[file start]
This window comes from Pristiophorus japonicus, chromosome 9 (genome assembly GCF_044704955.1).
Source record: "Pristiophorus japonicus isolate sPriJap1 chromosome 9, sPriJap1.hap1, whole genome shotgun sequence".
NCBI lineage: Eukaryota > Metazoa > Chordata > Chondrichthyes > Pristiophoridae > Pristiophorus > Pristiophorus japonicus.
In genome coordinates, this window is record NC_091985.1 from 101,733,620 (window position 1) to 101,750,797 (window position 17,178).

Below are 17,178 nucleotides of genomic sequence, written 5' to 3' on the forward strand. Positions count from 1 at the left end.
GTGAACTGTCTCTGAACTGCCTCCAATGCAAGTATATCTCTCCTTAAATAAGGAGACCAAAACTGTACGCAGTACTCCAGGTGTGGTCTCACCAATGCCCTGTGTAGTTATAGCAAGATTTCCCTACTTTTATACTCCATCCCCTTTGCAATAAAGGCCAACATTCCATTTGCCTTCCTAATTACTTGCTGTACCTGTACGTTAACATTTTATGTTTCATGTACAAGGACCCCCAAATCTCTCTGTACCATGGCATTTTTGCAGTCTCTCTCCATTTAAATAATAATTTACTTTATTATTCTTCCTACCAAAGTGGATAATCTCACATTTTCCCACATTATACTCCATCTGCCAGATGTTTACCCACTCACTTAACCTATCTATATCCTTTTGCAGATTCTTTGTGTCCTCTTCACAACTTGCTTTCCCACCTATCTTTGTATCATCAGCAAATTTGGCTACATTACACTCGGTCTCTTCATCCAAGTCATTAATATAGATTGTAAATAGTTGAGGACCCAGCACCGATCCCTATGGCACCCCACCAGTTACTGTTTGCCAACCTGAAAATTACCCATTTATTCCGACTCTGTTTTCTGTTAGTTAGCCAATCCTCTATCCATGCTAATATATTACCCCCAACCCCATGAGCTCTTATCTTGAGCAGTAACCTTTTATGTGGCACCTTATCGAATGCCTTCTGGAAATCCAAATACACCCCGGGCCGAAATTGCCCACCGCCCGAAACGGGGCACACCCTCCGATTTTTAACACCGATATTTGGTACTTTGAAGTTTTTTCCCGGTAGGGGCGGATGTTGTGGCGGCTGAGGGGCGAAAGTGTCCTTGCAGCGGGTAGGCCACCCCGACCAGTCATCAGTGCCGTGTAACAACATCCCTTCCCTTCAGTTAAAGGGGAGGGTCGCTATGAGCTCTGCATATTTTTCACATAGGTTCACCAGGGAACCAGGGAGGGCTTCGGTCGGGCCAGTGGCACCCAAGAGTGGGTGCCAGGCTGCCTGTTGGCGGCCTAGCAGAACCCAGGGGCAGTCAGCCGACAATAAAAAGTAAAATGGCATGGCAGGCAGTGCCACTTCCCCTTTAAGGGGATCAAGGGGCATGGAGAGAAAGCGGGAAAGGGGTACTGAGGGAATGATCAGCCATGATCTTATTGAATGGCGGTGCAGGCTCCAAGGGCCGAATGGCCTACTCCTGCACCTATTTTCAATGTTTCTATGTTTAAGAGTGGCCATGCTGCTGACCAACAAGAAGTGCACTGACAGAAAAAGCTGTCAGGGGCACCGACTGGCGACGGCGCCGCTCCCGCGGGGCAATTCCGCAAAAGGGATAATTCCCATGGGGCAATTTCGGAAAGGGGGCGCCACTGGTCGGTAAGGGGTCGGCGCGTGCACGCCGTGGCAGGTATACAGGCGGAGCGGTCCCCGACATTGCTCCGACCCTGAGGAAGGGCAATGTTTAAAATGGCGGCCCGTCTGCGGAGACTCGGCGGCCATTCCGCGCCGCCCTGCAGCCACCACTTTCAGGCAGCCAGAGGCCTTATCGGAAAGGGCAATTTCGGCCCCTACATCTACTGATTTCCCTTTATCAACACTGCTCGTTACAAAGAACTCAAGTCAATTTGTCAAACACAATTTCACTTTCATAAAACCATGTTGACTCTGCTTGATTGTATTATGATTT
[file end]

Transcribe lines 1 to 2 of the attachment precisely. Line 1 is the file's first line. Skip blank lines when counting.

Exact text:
This window comes from Pristiophorus japonicus, chromosome 9 (genome assembly GCF_044704955.1).
Source record: "Pristiophorus japonicus isolate sPriJap1 chromosome 9, sPriJap1.hap1, whole genome shotgun sequence".